The Fed, for its part, would dial back its plans to raise interest rates under the presumed pact -- a step that Yellen and her colleagues indeed took this week. The bulk of Fed officials now expects to raise rates just twice this year, instead of the four quarter-point hikes they previously foresaw in December.
By acting to stabilize the dollar, the major central banks ease pressure on China to engineer a significant depreciation of its currency, a result that would be a disaster for the world economy, according to Fels and Zervos.
“The Chinese have probably put on the table that that they will not pursue aggressive devaluation as long as the Fed doesn’t overdo it on interest rates and as long as the dollar doesn’t appreciate too much against the euro and the yen,” Fels said.
If the goal was to stem the greenback’s rise, policy makers have succeeded: The Bloomberg Dollar Spot Index, which tracks the currency against 10 counterparts, has dropped about 4 percent since the G-20 meeting, after a rise of more than 20 percent since the end of 2013. The yen’s 8 percent gain against the dollar this year, including a 1 percent rise on Thursday following the Fed decision, have helped spur speculation of possible intervention by Japan to stem the currency’s advance.
Edwin Truman, a 25-year veteran of the Fed and Treasury, sees things more prosaically than Fels and Zervos.
Yellen and other policy makers went to Shanghai and heard from the International Monetary Fund, as well as fellow officials, that the global economy wasn’t in good shape. That probably reinforced what they were thinking already. So when when they returned home, they acted accordingly, said Truman, now a senior fellow at the Peterson Institute for International Economics in Washington.
Collyns said there are other reasons besides a so-called accord that would explain why central banks are acting the way they are: The ECB is worried that deeply negative rates would hurt European banks. The BOJ is facing a backlash from savers and others in Japan against its decision in January to push rates below zero. And the Fed wants to keep the U.S. expansion on track.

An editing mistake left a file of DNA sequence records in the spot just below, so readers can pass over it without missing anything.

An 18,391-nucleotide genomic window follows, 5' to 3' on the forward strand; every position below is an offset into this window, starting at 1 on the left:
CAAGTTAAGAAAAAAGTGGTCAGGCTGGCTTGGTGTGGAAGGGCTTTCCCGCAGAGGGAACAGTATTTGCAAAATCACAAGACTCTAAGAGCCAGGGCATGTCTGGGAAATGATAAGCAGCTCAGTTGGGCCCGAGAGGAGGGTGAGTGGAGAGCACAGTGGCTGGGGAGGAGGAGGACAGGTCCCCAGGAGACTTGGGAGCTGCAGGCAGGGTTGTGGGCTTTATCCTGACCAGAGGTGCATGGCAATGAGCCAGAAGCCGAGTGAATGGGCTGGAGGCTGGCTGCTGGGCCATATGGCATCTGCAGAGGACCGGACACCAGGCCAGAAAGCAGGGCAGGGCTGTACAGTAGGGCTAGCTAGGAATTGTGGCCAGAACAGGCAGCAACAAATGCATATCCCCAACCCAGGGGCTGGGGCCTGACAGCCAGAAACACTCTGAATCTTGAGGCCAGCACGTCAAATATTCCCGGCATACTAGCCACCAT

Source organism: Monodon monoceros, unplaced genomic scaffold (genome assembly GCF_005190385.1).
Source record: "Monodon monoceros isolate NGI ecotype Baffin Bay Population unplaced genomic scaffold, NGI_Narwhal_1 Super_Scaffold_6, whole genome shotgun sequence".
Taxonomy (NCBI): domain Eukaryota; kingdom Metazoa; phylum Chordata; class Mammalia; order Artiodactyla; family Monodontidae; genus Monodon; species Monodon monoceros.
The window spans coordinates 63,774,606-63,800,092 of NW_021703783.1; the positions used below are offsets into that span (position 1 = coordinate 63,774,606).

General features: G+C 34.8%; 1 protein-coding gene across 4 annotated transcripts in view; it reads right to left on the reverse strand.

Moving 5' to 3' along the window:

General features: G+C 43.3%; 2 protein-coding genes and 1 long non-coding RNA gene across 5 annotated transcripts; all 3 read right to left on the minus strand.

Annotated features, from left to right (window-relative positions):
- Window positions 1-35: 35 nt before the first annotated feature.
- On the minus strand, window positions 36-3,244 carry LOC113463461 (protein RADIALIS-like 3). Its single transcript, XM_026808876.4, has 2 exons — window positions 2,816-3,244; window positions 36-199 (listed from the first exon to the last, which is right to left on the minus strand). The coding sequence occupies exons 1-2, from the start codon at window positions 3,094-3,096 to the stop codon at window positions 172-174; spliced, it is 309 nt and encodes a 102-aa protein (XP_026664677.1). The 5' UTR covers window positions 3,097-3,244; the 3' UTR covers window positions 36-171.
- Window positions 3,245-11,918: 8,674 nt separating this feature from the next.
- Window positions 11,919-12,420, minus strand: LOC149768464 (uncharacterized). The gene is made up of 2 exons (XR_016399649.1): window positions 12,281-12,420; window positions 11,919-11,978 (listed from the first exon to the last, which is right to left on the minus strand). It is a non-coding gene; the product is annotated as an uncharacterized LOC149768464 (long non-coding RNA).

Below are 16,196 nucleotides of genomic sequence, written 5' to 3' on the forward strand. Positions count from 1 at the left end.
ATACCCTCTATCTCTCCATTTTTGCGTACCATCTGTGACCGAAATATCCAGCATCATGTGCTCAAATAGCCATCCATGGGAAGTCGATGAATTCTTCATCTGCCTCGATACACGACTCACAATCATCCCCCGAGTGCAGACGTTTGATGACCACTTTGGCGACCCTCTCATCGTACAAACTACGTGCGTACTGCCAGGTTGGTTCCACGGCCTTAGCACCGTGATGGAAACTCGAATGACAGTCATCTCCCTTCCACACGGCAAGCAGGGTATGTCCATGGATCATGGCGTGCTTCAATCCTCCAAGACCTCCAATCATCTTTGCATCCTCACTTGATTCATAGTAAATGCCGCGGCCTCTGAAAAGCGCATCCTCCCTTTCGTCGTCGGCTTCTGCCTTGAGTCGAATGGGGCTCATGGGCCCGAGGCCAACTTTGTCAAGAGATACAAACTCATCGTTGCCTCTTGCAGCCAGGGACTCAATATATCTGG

Yellen said at a press briefing Wednesday that the spillover effects of policy moves through exchange rates form linkages that are an “important factor” in designing monetary policy. At the same time, with the U.S. growing more strongly than other nations and still planning to raise interest rates, “it’s natural that there should be some divergence in our monetary policies.”
What may be going on, said former Fed official Peter Hooper, is that policy makers are becoming more aware of the impact their actions can have on other countries and the possible subsequent blowback on their own economies. That’s led to an “appearance” of more coordination, said Hooper, who is now chief economist for Deutsche Bank Securities in New York.
"Maybe there was a meeting in a backroom in which they all agreed to do something," said former IMF chief economist Olivier Blanchard, when asked about the possibility of an accord. "I don’t think so."
"The world looks a bit worse than it used to," continued Blanchard, who is now with the Peterson Institute. "Everybody is reassessing. I really don’t see any grand plan."